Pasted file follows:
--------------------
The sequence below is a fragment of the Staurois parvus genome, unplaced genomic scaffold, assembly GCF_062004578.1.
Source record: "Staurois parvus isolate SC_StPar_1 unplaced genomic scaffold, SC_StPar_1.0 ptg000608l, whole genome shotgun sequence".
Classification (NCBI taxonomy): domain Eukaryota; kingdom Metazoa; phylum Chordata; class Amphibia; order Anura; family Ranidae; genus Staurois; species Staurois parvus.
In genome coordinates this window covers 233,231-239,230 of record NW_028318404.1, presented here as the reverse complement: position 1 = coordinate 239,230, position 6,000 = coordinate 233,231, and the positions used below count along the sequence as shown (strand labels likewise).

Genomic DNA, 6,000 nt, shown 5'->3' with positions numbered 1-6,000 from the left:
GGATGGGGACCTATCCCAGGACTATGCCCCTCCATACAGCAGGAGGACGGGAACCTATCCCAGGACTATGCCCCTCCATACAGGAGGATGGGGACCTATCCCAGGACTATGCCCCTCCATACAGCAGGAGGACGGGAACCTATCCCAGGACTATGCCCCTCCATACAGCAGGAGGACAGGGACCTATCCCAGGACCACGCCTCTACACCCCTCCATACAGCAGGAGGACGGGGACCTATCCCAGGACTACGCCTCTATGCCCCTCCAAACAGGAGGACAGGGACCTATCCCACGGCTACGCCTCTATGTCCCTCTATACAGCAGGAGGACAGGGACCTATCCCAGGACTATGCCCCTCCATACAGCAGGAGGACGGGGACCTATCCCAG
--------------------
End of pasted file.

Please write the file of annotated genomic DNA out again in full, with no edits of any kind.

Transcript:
The sequence below is a fragment of the Staurois parvus genome, unplaced genomic scaffold, assembly GCF_062004578.1.
Source record: "Staurois parvus isolate SC_StPar_1 unplaced genomic scaffold, SC_StPar_1.0 ptg000608l, whole genome shotgun sequence".
Classification (NCBI taxonomy): domain Eukaryota; kingdom Metazoa; phylum Chordata; class Amphibia; order Anura; family Ranidae; genus Staurois; species Staurois parvus.
In genome coordinates this window covers 233,231-239,230 of record NW_028318404.1, presented here as the reverse complement: position 1 = coordinate 239,230, position 6,000 = coordinate 233,231, and the positions used below count along the sequence as shown (strand labels likewise).

Genomic DNA, 6,000 nt, shown 5'->3' with positions numbered 1-6,000 from the left:
GGATGGGGACCTATCCCAGGACTATGCCCCTCCATACAGCAGGAGGACGGGAACCTATCCCAGGACTATGCCCCTCCATACAGGAGGATGGGGACCTATCCCAGGACTATGCCCCTCCATACAGCAGGAGGACGGGAACCTATCCCAGGACTATGCCCCTCCATACAGCAGGAGGACAGGGACCTATCCCAGGACCACGCCTCTACACCCCTCCATACAGCAGGAGGACGGGGACCTATCCCAGGACTACGCCTCTATGCCCCTCCAAACAGGAGGACAGGGACCTATCCCACGGCTACGCCTCTATGTCCCTCTATACAGCAGGAGGACAGGGACCTATCCCAGGACTATGCCCCTCCATACAGCAGGAGGACGGGGACCTATCCCAG